The Country’s Jamie Mackay always thought Miles Hurrell would be a shoo-in for Fonterra’s chief executive position but the man himself says it was never a done deal.
“Far from it. They gave me an opportunity to see what we could do in that six months [as interim CEO] and clearly it’s worked. The board have liked what they’ve seen,” said Hurrell.
Fonterra’s new chief executive told Mackay he is well aware that he has a big job ahead of him. . .
Years of work ahead to eradicate M. bovis, programme director says – Brianna McIlraith:
More than 80,000 cows have been culled around the country as part of the effort to stop the spread of the Mycoplasma bovis disease, but eradication is still a long way off, the man in charge of the programme says.
Geoff Gwyn said another two years of ‘heavy lifting’ lay ahead before the Ministry for Primary Industries was confidently on top of the bacterial disease, and experts had advised that eradication could take between five and 10 years. . .
Potentialseen in double-muscled Beltx sheep breed – Sally Rae:
A Southland farming family has invested significantly in the Beltex sheep breed, believing it will be of ”major benefit” to the New Zealand sheep industry.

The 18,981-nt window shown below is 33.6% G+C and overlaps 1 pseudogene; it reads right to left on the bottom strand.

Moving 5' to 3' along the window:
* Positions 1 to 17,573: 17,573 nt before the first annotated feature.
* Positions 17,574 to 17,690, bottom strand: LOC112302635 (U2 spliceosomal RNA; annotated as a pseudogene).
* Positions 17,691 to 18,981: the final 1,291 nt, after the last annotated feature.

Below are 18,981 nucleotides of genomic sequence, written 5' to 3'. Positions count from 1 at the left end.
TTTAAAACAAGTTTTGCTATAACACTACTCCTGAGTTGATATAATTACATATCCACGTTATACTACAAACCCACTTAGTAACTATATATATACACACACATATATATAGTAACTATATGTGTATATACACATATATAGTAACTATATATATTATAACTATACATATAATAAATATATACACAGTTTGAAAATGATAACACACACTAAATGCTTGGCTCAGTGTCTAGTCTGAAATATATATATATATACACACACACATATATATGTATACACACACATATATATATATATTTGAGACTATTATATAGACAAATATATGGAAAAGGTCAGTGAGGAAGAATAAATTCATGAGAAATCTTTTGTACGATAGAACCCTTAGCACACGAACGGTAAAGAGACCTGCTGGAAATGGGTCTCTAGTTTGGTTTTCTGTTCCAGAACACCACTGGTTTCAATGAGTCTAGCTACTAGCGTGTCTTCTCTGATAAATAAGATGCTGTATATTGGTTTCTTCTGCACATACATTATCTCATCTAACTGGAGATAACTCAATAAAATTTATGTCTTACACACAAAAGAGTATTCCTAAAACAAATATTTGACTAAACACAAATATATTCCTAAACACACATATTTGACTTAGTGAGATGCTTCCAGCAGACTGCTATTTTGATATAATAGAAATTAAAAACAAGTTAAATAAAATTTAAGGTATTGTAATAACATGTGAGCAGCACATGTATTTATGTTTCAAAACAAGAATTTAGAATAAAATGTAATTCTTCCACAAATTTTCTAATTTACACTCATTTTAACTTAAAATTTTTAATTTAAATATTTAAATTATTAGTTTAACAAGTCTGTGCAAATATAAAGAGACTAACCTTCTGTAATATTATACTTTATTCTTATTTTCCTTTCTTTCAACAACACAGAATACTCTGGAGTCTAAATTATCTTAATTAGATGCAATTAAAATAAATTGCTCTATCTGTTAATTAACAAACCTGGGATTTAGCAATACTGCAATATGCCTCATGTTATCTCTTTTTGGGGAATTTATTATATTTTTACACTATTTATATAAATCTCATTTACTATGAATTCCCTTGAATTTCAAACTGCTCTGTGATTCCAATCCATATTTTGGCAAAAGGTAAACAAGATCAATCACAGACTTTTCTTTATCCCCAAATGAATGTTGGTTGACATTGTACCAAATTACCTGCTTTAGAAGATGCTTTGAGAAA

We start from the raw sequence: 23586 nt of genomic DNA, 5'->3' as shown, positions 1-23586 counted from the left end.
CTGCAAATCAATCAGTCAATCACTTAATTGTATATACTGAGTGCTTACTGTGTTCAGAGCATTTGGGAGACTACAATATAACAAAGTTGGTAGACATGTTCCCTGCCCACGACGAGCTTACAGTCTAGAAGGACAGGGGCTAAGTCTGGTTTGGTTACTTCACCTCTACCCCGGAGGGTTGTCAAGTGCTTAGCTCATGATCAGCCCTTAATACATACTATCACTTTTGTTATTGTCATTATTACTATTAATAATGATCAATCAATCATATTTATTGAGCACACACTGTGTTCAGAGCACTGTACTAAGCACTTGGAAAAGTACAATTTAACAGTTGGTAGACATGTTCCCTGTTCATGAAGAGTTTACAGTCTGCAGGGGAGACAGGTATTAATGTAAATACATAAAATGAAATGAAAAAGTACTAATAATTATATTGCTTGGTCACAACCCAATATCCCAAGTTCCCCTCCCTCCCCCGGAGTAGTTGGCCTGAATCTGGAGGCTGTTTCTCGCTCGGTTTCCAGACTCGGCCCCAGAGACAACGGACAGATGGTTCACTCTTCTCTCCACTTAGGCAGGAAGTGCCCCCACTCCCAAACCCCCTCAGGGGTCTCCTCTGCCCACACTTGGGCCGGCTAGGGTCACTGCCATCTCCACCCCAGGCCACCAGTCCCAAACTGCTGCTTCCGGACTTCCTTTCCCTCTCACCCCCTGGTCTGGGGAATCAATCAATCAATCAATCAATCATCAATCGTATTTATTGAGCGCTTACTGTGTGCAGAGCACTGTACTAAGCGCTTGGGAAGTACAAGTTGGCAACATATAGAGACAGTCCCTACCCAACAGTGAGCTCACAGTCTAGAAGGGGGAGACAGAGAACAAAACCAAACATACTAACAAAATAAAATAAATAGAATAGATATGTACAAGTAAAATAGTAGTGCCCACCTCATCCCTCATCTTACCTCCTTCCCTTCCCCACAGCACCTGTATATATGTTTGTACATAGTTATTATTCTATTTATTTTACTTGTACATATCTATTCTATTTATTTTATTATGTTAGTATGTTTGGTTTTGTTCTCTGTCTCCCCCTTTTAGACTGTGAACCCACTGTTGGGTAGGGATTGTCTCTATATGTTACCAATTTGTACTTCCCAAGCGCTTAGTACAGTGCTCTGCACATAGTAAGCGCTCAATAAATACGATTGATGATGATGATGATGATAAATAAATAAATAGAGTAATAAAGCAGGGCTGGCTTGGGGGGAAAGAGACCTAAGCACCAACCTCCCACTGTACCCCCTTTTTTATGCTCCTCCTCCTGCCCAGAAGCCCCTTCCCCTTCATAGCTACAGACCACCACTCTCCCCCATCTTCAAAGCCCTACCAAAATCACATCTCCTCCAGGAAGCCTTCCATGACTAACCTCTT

Brent and Ann-Maree Robinson, and son Michael, who farm at Glenham, near Wyndham, last year paid $12,000 for a ram lamb at the inaugural Beltex sale in Canterbury.
Last week, they bought the second top-priced ram lamb for $21,000 at this year’s sale at Mt Somers, a 2-tooth ram for $11,500 and some Beltex ewes to help build their breeding programme. . .
Woman claims inaugural female shearing crown – Ellen O’Dwyer:
Emily Welch still remembers the time a fellow male competitor refused to shake her hand for out-shearing him.
That was in 2007, when Welch came second in the senior finals at the Golden Shears.
Now the Waikato shearer is the first to have her name etched on the women-only trophy after taking first place in the inaugural event at this year’s Golden Shears competition in Masterton. . .
A Cambridge school’s planting project not only assisted local farmers’ environmental efforts, but also attracted plants and sustenance from local businesses.
As part of an environmental initiative between DairyNZ’s education programme and the Student Volunteer Army, 26 rural schools were matched recently with 26 farmers to carry out riparian planting projects around the country.
Two farmers taking part were sharemilkers Stu and Leah Gillanders, who teamed up with a class from Cambridge Middle School to plant a wetland on Merv and Marion Hunt’s Karapiro farm. . .
Dannevirke teenager Niamh Barnett knows first-hand how nerve-racking bidding at a livestock auction can be.
The 17-year-old bought some Hereford cows at the Woodlynd Polled Herefords dispersal sale in Gisborne in February 2018.
“I went with a price I was prepared to pay for each animal. I just hoped I didn’t get outbid,” she laughed. . .